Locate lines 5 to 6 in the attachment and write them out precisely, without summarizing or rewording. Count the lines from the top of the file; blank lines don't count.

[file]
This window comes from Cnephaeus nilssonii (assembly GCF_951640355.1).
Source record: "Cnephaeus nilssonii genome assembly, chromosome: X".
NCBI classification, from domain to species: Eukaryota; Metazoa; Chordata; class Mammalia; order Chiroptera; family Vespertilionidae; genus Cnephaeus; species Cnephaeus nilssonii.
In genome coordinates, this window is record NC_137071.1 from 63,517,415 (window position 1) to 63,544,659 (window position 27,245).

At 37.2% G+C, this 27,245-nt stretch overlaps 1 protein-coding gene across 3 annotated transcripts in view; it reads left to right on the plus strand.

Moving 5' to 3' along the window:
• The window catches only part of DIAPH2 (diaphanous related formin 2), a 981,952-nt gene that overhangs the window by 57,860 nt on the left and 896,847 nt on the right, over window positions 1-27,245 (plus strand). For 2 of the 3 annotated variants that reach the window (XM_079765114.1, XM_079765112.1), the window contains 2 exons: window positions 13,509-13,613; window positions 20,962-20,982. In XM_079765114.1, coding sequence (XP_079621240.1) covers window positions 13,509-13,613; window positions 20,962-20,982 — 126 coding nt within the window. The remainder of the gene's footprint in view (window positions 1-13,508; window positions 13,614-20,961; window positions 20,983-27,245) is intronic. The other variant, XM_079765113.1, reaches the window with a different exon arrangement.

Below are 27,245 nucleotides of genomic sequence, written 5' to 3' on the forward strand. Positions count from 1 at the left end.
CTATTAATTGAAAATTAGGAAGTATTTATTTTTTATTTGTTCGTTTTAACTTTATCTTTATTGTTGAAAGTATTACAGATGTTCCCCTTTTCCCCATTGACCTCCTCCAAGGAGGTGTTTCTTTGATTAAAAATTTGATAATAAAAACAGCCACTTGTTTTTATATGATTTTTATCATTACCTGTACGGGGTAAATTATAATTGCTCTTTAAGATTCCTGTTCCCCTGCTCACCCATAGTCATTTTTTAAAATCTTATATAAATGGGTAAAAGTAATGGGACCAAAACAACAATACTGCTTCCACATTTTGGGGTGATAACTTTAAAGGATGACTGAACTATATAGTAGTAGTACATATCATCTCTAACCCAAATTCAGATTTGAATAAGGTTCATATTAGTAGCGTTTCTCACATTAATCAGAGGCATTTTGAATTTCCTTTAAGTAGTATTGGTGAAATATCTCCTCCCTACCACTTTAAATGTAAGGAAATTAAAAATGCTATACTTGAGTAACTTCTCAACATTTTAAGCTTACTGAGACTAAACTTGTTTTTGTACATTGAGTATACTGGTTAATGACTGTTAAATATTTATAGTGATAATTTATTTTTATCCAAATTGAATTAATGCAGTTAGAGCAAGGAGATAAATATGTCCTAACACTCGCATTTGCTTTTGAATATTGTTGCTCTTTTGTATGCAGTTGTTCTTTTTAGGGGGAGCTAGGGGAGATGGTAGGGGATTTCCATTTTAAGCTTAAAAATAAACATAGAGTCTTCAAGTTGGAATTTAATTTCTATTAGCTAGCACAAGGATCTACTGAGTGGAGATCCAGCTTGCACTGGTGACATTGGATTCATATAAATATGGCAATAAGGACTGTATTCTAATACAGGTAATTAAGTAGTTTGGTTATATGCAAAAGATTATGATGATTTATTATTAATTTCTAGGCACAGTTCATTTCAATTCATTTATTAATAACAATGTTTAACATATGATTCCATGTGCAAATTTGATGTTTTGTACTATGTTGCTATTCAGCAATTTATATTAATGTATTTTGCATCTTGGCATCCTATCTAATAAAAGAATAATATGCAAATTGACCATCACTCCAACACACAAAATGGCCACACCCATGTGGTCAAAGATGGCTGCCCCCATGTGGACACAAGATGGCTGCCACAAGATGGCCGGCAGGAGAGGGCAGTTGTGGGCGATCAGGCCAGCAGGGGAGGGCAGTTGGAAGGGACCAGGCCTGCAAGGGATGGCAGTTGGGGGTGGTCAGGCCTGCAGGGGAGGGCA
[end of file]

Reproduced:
At 37.2% G+C, this 27,245-nt stretch overlaps 1 protein-coding gene across 3 annotated transcripts in view; it reads left to right on the plus strand.

Moving 5' to 3' along the window: